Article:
Looking at the broad-spectrum of penicillins
Broad spectrum antibiotics are those which show bacteriostatic or bactericidal properties against multiple families of bacteria.
One of the most common uses for broad spectrum antibiotics is in prophylaxis, also known as preventative medicine.
Although hospitals uphold rigorous hygiene requirements in their operating theatres it is impossible to eliminate every single bacterium. As such, before a surgery, doctors will often administer broad spectrum antibiotics to patients in order to eliminate any bacteria which could enter the body whilst the surgery is being performed. This measure results in fewer preventable deaths post-surgery and reduces complications that may arise from bacterial inflammation around the site of a recent operation.
Sometimes bacterial inflammations can be life threatening, resulting in death if not treated promptly. Meningitis is condition brought about by inflammation of the protective membranes of the brain and spinal cord. The cause of this inflammation can be due to bacteria, viruses or a combination of the two. As prompt treatment is required in order to alleviate the symptoms of inflammation a cocktail of antibiotics and antivirals is administered.
Once the patient has been stabilised a thorough screening of the cerebrospinal fluid can be carried out, if required, in order to ascertain precisely which infectious microorganism is the cause of the inflammation. At this point a more specific treatment can be formulated which selectively targets the pathogen.
In general practice
Ampicillin is a generic brand antibiotic commonly prescribed for the general symptoms of bacterial infection. The drug is generic as the original patent for production has expired. This allows for other companies to make copies of this medicine, so long as their products have acceptably similar pharmacodynamic properties – how a medicine interacts with the organism it is administered to.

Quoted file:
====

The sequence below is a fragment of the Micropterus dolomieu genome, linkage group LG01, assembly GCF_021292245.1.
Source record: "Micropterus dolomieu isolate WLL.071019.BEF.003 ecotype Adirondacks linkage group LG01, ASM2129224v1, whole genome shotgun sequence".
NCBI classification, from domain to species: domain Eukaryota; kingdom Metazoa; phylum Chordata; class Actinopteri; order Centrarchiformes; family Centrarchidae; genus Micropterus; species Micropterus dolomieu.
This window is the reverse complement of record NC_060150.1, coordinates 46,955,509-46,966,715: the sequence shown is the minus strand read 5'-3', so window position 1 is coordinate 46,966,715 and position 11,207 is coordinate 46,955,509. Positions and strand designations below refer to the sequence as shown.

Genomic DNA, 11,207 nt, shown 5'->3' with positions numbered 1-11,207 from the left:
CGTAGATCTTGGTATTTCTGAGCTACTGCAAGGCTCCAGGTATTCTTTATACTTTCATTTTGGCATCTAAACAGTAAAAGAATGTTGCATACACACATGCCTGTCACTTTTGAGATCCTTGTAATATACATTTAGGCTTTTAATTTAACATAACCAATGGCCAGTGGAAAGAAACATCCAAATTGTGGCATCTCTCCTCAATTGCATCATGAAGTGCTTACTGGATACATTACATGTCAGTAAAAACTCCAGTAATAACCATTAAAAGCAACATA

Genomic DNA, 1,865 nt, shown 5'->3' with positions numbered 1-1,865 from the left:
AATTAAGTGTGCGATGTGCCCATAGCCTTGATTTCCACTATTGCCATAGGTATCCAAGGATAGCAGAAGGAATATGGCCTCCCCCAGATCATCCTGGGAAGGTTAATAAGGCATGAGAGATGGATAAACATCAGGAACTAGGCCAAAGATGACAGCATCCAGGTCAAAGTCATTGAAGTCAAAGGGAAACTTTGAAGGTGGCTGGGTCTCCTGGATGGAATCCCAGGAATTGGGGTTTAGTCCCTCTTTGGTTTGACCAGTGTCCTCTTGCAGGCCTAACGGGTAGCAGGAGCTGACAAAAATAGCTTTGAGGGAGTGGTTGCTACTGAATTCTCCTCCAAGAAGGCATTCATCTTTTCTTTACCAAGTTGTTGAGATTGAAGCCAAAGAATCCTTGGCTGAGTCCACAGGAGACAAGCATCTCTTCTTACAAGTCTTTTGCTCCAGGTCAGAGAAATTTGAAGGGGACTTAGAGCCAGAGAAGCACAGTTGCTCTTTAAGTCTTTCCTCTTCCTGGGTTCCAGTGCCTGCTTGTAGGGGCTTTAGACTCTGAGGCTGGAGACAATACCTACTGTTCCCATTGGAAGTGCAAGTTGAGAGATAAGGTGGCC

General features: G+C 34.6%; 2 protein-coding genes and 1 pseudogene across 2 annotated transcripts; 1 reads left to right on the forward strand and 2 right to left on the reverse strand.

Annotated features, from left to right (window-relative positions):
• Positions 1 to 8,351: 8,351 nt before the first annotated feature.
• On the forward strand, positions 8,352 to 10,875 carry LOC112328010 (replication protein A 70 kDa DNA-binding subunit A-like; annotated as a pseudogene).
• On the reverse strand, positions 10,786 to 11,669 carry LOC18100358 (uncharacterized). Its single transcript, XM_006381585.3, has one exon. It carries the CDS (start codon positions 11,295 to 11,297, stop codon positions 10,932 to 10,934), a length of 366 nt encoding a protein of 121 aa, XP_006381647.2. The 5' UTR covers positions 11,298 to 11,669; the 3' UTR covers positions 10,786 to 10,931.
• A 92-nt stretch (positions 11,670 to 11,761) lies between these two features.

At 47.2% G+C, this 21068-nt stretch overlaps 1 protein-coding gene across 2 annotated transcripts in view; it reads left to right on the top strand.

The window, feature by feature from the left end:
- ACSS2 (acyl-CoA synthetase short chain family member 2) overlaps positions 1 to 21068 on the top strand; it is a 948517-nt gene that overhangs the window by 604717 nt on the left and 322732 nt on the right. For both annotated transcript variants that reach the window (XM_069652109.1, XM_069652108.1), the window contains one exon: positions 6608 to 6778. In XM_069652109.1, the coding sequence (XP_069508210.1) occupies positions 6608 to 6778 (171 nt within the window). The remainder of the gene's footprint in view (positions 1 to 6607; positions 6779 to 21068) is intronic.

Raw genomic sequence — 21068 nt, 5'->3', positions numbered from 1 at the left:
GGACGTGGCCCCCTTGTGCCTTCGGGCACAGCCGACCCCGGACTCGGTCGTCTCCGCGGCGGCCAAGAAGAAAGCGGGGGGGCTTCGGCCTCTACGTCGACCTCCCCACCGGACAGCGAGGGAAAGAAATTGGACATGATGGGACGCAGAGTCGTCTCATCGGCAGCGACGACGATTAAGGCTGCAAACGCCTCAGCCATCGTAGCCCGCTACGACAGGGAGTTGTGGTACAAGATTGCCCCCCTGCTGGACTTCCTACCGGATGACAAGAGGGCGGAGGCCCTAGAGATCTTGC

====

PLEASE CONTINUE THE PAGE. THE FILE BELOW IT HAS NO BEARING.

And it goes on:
This increased production of generic antibiotics can have a positive effect on consumers by lowering the costs of medicines. When the monopoly a company holding the brand patent had is broken competition between producing companies can lower the prices of medicines significantly.
However, a large supply of cheap antibiotics can lead to over-prescription of broad spectrum antibiotics where a specific medicine would have been more effective. As laboratory analyses to identify the cause of infection are expensive and patient throughput is often assessed at GP practices it can often be simpler to prescribe broad spectrum antibiotics, such as ampicillin, to patients with general symptoms.
Though this can be effective in treating the cause of infection it can also lead to increased antibacterial resistance if too low a dose is used, the course of treatment is stopped early or the bacteria is only partially effected by the medicine.
In order to tackle the growing threat of antibacterial resistance the UK government’s National Institute for Health and Care and Excellence (NICE) has set out guidelines to GPs encouraging the shortest and most effective courses of treatment as well as encouraging hospitals to screen microbiological samples from the patient before prescribing a broad spectrum antibiotic.
Though antibiotic resistance continues to be a growing concern it is hoped that greater regulation and control over the prescription and distribution of antibiotics can stop, or at least reduce the rate of spread, of antibacterially resistant species.
© University of York